A federal judge in New York ruled today that the National Security Agency’s (NSA) mass telephone data collection program is legal, rejecting claims put forward by the American Civil Liberties Union.
William Pauley, the presiding judge for the case, revealed how the program has affected the NSA’s intelligence gathering capabilities since the terrorist attacks on September 11, 2001. He suggested that with the current program, the NSA could have helped the US government to prevent al-Qaida’s actions that day.
“Prior to the September 11th attacks, the NSA intercepted seven calls made by hijacker Khalid al-Mihdhar, who was living in San Diego, California, to an al-Qaeda safe house in Yemen,” Pauley said in his ruling.
“The NSA intercepted those calls using overseas signals intelligence capabilities that could not capture al-Mihdhar’s telephone number identifier. Without that identifier, NSA analysts concluded mistakenly that Al-Mihdhar was overseas and not in the United States.”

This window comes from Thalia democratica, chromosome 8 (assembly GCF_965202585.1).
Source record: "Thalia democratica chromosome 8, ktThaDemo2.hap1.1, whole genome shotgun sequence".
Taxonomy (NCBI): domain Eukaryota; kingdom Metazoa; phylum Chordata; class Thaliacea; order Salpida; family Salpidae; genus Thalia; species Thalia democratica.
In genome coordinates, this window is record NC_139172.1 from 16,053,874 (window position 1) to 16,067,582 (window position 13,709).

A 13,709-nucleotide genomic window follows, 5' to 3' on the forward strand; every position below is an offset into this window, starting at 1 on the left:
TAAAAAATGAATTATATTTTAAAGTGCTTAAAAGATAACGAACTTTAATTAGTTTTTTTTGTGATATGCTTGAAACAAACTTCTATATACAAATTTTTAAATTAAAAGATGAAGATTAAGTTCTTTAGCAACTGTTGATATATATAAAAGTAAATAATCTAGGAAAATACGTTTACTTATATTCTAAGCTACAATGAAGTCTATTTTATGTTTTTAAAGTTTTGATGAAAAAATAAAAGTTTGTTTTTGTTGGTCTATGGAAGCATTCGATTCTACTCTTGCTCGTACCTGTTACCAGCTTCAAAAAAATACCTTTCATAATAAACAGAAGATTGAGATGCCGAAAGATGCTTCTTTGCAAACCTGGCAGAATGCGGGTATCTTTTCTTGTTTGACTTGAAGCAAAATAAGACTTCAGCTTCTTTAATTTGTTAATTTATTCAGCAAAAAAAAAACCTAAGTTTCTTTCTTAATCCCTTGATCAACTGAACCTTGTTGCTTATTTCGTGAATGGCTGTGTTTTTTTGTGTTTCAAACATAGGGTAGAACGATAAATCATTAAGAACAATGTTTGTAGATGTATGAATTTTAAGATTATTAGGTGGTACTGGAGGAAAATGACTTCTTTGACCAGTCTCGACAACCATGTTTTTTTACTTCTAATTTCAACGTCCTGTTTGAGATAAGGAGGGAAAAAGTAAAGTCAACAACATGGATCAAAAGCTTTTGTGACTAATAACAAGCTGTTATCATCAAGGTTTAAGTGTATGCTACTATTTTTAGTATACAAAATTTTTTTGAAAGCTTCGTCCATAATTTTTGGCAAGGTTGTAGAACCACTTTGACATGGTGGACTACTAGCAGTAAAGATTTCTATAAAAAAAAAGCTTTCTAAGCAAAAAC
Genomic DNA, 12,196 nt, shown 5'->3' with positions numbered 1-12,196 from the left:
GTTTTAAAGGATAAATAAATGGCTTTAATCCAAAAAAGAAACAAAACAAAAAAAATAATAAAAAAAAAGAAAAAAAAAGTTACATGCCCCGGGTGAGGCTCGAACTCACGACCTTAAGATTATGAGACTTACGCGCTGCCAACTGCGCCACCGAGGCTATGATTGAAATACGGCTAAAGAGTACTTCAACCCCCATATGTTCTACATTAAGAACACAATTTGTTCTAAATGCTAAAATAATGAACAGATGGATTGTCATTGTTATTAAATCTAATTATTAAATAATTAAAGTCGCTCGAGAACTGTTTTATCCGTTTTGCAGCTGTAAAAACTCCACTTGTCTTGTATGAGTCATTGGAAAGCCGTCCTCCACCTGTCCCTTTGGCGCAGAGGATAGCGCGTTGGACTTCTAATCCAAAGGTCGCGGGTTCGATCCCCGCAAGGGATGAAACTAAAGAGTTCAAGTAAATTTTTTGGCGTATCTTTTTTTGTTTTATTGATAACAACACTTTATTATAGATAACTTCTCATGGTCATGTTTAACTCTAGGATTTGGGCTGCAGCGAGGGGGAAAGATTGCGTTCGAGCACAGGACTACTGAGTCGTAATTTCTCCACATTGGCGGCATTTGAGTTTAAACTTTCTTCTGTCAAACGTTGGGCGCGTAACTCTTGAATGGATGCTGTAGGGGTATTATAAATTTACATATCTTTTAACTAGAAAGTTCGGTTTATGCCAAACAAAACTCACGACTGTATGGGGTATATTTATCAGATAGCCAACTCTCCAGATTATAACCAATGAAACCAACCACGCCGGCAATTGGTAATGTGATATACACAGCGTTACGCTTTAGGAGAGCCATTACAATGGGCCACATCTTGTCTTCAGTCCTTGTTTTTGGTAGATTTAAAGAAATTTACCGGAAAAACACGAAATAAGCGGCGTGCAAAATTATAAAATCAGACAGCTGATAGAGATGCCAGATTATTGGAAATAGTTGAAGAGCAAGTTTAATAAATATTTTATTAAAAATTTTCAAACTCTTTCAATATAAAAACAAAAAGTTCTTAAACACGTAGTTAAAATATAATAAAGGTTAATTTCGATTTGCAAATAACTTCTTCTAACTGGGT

Pauley said that with the telephone data it collects today, the NSA might have been able to tell the FBI that al-Mihdhar was, in fact, calling this safe house from within the United States. In the case, Pauley said the data collection program was lawful, but fell short of saying that the NSA should be able to continue its work with the current checks and regulatory framework.
“While robust discussions are underway across the nation, in Congress and at the White House, the questions for this Court is whether the Government’s bulk telephone metadata program is lawful. This Court finds it is. But the question of whether that program should be conducted is for the other two coordinate branches of Government to decide.”
The ACLU moved for a preliminary injunction, but this was denied by the court.
In a separate case earlier this month, a federal judge in Washington ruled that the NSA’s data collection program was unconstitutional.